For one reason or another, the Canadiens were not able to pick up that forward. Instead, the Habs brain trust opted to ride out the rest of the season with their current mix at the top of the lineup. Do les Habitants possess the proper players to put together a winning alignment even if their scoring woes continue?
One way to look for ideal top lines is five-versus-five goals-for percentage (GF%). It is the percentage of all goals that are scored by a team (e.g. a 3-2 decision means the winning side scored three out of the five goals, for a goals-for pecentage of 60%). At an individual level, it is the percentage of goals scored by a team of all goals scored while that player is on the ice.
Although it has been shown that GF% isn’t the best way to predict how a team will score in the future, it is the chosen stat because it indicates which pairings and/or line combinations have been positively affecting the team. Basically, GF% can acknowledge the team’s struggles to score goals, and while it may not offer the solution to change that, it may point to the best chance at piling up wins during this home stretch.
The Canadiens currently have nine players that they have featured in their top six at different parts of the season: Max Pacioretty; Alexander Radulov; Alex Galchenyuk; Phillip Danault; Brendan Gallagher; Artturi Lehkonen; Paul Byron; Andrew Shaw; and Tomas Plekanec.
The table below indicates 2016-17 GF% as of March 2, 2017. Duos at 55% or higher are highlighted in green, while those at 45% or lower are highlighted in red. Those listed as “N/A” in grey have played a total of less than 60 minutes together.
When looking at this data it is important to acknowledge not all pairs have the same amount of ice time. For example, Radulov has played 509 of his 912 total minutes with Pacioretty at his opposite wing, while only 180 minutes came alongside Byron.
Many have said that Galchenyuk and Radulov should be a pair in the top six with Danault and Pacioretty being the other. However, this chart would suggest the opposite centre/winger duos have been the better options this year.. In fact, after looking at the chart you start to see why a Lehkonen-Galchenyuk-Radulov line has not lasted long together.
While Galchenyuk does produce offence at an all-star level (currently 21st in the league at 2.97 points per 60 minutes), he still has room to improve defensively, and this table shows that leaving him without a defensively sound forward to cover for some of his mistakes has hurt the team.
Pacioretty, a very sound defensive forward, is somebody who can insulate Galchenyuk while also playing the role of the team’s top offensive player. The pair has an outstanding 62.5% GF%, and Galchenyuk is Pacioretty’s most proficient partner.
The team’s current first line of Pacioretty-Danault-Radulov has one strong duo as Danault and Radulov have a 63% GF%. However, Danault and Pacioretty are barely above 50% as a pair. With Pacioretty being very proficient with Galchenyuk, and Galchenyuk with Gallagher (78.3%), one of the potential top six lines could already be formed.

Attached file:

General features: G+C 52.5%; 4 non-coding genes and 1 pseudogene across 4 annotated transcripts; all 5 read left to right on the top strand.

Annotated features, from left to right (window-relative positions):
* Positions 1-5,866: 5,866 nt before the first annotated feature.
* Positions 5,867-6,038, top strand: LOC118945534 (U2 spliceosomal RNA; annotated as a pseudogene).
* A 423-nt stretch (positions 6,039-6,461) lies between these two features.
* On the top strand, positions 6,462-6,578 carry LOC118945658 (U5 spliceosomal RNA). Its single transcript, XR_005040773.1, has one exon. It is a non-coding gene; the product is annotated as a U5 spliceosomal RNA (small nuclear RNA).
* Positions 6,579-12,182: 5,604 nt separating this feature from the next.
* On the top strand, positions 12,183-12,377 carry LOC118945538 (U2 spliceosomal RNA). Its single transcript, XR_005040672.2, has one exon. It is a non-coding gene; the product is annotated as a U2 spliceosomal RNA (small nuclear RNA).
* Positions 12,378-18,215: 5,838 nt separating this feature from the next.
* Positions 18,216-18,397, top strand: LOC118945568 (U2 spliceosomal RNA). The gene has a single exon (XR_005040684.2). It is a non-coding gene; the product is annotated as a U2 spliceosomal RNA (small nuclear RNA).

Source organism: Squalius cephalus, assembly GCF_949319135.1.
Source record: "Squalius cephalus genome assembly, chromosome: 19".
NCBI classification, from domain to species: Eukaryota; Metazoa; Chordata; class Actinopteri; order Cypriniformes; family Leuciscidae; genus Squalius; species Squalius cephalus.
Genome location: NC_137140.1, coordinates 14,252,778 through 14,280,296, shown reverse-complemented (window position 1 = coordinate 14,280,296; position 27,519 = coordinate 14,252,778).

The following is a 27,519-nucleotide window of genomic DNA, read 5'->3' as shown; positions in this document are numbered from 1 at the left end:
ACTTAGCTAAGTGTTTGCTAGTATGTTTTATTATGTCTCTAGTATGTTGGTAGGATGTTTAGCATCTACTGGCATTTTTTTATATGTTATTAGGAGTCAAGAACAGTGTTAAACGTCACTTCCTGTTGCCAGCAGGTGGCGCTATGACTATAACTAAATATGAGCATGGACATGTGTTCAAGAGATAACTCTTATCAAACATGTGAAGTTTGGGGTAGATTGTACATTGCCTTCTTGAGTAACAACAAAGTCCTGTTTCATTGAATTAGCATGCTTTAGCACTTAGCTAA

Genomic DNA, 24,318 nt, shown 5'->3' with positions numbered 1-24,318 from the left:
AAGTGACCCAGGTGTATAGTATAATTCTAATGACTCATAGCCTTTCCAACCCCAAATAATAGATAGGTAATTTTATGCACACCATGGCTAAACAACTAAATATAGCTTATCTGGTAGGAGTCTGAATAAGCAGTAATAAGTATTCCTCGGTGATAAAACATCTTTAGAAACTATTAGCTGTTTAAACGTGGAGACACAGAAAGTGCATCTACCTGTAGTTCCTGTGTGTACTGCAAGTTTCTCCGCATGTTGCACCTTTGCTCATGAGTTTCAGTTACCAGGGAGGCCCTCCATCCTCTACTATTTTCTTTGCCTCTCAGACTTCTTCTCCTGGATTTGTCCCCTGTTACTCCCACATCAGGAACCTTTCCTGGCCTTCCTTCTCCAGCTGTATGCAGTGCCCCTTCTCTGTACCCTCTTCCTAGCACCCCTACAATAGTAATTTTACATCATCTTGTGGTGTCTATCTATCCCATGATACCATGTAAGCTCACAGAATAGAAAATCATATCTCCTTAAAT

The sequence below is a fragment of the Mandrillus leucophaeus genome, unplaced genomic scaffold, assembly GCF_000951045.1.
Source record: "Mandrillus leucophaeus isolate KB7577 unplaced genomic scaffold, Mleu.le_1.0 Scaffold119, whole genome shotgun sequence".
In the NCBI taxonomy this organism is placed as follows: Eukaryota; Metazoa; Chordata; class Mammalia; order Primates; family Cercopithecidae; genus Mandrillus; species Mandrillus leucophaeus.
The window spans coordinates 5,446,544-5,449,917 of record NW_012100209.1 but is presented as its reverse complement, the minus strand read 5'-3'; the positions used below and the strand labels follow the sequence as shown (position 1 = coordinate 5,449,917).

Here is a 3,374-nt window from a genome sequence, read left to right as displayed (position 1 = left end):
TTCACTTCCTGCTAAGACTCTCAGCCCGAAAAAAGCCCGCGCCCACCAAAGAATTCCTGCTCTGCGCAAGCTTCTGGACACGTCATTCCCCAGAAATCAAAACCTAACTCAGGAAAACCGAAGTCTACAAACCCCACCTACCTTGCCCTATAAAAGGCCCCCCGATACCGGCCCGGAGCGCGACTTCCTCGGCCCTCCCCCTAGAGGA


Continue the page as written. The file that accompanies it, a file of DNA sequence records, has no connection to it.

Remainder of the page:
Unfortunately, the chart only shows what has happened so far this season and is likely to alter with each passing game.
To ensure the Habs’ success it is helpful to know the future. Luckily, Corsica provides us with expected-goals-for percentage (xGF%), which gives an estimate of how a player or team should be performing based on the danger of chances both for and against.
Expected-goals-for percentage takes shot distance, shot type, shot angle, rebounds, etc. into account when determining expected goals at both ends of the ice.
Below is a list of all line combinations with greater than 50% xGF% that includes the previously studied players.
As expected from the previous chart, Pacioretty-Galchenyuk-Gallagher should be a lock as the Habs’ number-one line. It was last season when Pacioretty and Galchenyuk started a late-season push to 30 goals each, and should be once again.
Pacioretty-Galchenyuk-Radulov have an xGF% of just 46.19%. The difference is too large to choose that combo over the former.
After removing those three players, there are just two combinations with their head above water remaining: Lehkonen-Plekanec-Radulov and Lehkonen-Plekanec-Byron. The latter is one of the Habs’ most proficient lines in terms of goals-for-percentage.
The middle six
After looking at both GF% and xGF%, the Habs should clearly have a top line, but there’s no obvious second trio. Danault, Plekanec, Radulov, Byron, and Lehkonen tend to do well at five-versus-five. Danault has found success on offence with Radulov (2.76 GF/60) and Plekanec does really good defensive work with Lehkonen (1.55 GA/60). Depending on the situation, either of these duos can work as the secondary line.
Byron acts as the wildcard in this situation, and could be penned onto the second trio, as he shows favorable results with all of the players in the mix, with his speed giving him the ability to be a dynamic offensive threat and a tenacious defensive asset.
The odd man out is Andrew Shaw, who gets relegated to third-line duty no matter how you sort the top nine on merit, and hasn’t shown to be a good fit with the otherwise steady duo of Plekanec and Lehkonen.
Based on the numbers presented, the Habs’ lines at the start of a game should be:
With this lineup, the Montreal Canadiens should be able to collect enough wins whether their scoring drought continues or not, as they’ll be able to keep the run of play in their favour.
What lines do you think the Habs should go with?